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Japanese Route, Mt. Alberta
Trip Report

Japanese Route, Mt. Alberta

 

Page Type: Trip Report

Location: Alberta 52.30N by -117.4666, Canada, North America

Lat/Lon: 52.30000°N / 117.4666°W

Object Title: Japanese Route, Mt. Alberta

Date Climbed/Hiked: Aug 7, 1998

 

Page By: brutus of wyde

Created/Edited: Jan 9, 2005 /

Object ID: 169781

Hits: 4400 

Page Score: 74.92%  - 5 Votes 

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Where have I gone, and what have I relinquished,
that security and comfort have become my masters
and I their slave? Has the mansion of the sky
grown so tall, that I cannot touch it, cannot
gaze upon it? Or does the greater being, the
boundless self of which "I" am but a moon-cast
shadow, stride daily through its doors of morning
mist, and peer each evening through its windows,
the frames of which are the tall mountains of
the earth, seeking the songs and silences of
the night?


You know a climb was something special when,
three months afterward, you turn to your partner
and shaking your head, comment "I still can't believe
we pulled it off." and she knows immediately
what you are talking about.


The Japanese Route on Mt. Alberta in the Canadian
Rockies was such an experience. Rated 5.6, the
technical climbing on the route was the very
least of our worries. Em and I arrived in Calgary
in August of 1998 with a fierce hope that we would
be blessed with an unheard-of combination: A scant
snowpack from a warm, dry year in western Canada,
and the right weather conditions to allow us to tag
the elusive summit of Mt. Alberta. Lacking
confidence to commit to this notorious peak as our
first limestone alpine objective, we decided to
warm up on another Rockies Classic, Brewer's
Buttress on Castle Mountain.

The following afternoon was spent sorting gear and
packing for our next adventure. We drew more than
a few curious looks from well-heeled tourists driving
the Icefields Parkway as we spread our muddy, tattered
gear beside the parking lot at Chateau Lake Louise.
Evening found us bivouacked on the bank of the Sunwapta
River, across the gravel flats from Wooley Creek,
gazing in alarm at the river we would have to cross
in the morning, when its flow was at its lowest.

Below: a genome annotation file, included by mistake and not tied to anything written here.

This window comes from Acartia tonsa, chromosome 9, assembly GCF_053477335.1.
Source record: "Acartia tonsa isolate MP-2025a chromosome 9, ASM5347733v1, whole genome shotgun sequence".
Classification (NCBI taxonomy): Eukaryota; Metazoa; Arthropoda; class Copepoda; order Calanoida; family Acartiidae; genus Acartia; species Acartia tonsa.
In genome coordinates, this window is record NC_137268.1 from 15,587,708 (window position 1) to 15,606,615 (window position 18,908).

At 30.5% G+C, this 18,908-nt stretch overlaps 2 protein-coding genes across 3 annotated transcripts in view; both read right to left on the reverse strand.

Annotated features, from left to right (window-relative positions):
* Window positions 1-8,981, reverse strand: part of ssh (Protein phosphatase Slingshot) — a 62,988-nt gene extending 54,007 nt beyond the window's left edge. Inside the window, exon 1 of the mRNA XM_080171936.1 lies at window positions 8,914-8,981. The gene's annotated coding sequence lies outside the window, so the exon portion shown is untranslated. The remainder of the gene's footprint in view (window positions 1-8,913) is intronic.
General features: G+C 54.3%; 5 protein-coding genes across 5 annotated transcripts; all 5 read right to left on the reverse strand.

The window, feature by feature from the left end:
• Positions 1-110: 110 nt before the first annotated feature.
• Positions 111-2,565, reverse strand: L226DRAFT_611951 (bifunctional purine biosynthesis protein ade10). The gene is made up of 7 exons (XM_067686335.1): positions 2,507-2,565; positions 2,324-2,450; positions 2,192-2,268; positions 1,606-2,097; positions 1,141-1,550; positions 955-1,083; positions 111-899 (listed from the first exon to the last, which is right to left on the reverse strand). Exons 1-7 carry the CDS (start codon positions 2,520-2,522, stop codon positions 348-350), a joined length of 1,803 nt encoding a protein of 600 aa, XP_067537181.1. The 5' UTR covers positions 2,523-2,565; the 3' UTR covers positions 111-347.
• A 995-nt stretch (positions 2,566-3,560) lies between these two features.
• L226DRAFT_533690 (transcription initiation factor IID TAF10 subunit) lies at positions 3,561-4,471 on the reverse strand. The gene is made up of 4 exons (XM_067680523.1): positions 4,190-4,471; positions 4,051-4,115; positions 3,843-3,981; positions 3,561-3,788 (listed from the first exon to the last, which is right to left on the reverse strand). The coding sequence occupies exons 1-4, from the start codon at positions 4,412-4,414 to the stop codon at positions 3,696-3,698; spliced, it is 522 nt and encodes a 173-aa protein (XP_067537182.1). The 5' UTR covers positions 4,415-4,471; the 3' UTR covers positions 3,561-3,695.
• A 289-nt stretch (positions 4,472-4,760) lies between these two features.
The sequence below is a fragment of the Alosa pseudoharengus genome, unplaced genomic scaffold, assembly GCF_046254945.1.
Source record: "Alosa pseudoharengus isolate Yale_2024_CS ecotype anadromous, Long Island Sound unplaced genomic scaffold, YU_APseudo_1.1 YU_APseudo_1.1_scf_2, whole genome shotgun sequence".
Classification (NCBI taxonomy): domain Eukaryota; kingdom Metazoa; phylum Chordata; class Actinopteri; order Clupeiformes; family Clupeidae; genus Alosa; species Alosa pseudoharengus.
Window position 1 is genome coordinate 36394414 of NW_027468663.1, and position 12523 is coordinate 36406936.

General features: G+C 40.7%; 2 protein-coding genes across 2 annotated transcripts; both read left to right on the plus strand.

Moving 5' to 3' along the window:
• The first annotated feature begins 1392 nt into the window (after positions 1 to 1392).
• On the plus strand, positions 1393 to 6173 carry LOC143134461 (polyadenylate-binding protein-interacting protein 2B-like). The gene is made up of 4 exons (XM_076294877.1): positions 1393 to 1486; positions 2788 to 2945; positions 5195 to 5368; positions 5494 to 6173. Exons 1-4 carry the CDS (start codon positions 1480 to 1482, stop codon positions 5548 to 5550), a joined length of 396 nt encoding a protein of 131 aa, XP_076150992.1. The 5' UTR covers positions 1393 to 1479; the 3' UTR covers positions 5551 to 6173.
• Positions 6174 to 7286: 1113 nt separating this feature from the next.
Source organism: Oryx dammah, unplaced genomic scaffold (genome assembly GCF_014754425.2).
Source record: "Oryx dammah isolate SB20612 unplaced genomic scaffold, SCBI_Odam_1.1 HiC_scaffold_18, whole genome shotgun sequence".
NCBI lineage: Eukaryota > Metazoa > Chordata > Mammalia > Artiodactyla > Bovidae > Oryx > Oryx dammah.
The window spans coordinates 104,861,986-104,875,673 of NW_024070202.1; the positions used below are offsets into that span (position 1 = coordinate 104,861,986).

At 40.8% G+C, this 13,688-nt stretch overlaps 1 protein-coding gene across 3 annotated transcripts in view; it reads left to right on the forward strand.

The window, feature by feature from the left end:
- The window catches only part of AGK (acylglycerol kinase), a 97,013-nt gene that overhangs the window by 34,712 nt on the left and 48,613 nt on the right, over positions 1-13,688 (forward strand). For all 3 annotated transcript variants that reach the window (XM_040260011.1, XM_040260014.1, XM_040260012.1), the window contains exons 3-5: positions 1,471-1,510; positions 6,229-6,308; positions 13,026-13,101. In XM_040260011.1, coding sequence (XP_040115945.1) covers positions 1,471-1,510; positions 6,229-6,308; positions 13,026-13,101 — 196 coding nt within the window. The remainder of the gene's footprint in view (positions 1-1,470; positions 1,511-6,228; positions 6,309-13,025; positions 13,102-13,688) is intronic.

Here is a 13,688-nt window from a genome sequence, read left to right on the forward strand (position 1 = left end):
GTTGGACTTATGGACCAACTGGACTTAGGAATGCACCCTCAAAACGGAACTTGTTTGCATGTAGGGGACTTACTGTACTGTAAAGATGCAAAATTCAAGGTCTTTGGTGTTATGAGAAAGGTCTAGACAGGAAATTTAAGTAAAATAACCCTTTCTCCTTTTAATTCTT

August 4, 1998. 5 am: In the chilly pre-dawn gloom, we
stripped down to minimum clothing and donned hip boots.
Our strategy was to cross the ice-cold river in the
waders we had brought for this purpose, then stash the
boots in the forest for the return. The silt-laden,
racing water of the Sunwapta occasionally splashed over
the tops of the hip waders and pooled around our curling
toes within, while the strong current continually
threatened to knock us off our feet. We leaned heavily
on improvised walking sticks, probing for unseen obstacles,
bracing against the powerful force of the icy river. This
was without doubt the most hazardous part of the entire
climb: Strapped to seventy-pound packs, if we lost our footing,
we could easily drown. The alternative in the event of a
slip would be to jettison the packs, abandoning all of our
gear to the river's icy clutches while saving ourselves.


No morning coffee ever provided the wake-up that the
Sunwapta brought us. But eventually, after fighting
across a half-mile of gravel flats and braided
channels, angling downstream to avoid head-on
confrontation with the current, always seeking the
shallowest and slowest moving parts of the river,
we found ourselves sloshing onto the far bank, stashing
the rubber boots in a tree (well out of the reach of
the rodents reputed to chew boots, tennis shoes, and
other gear to shreds.)


The remainder of the day was spent working our way up
the tangled banks of Wooley Creek. High water from the
unusually warm weather forced several arduous detours
far upstream to ford tributaries, as the daylight slipped
away. Darkness found us exhausted, crawling into
sleeping bags, still hours from our objective. Although
some parties have completed the walk to the Alberts
Hut in as little as four hours, we were advised to allow
a long day for the approach. It was now apparent that,
with our heavy packs and the high-water crossings, at
least another half-day would be needed for this part of
the journey.


The following day we completed the scrabble over Wooley
Shoulder, crossed the glacier, leaving wands for retreat
in whiteout conditions, and descended on the hut just
as a torrential downpour swept the region. Thus ended
the first part of the approach. Upon reaching the hut,
we were greeted with the following words of wisdom in
the journal within: "The approach to Alberta from here
makes Wooley Shoulder look like a Park trail!"


That night, electrical pyrotechnics, hurricane-force
winds and thunder shook the tiny metal shed. Having
already lost a day on the approach, our hearts sank.
By lightning and lantern light we watched our hopes for
the climb melt with the torrents of water streaming
across the windows. But the next morning, sunbeams
playing amongst the breaking clouds gave us just enough
encouragement to pack gear and head out on the final
stage of the journey.


It would be fair to say that more parties have been
defeated by the approach to the Japanese route than
all who have actually roped up, successful or not.
Similar to Castle Mountain, Mt. Alberta consists of
horizontal ledge systems and plateaus alternating with
vertical escarpments. The ledges accumulate debris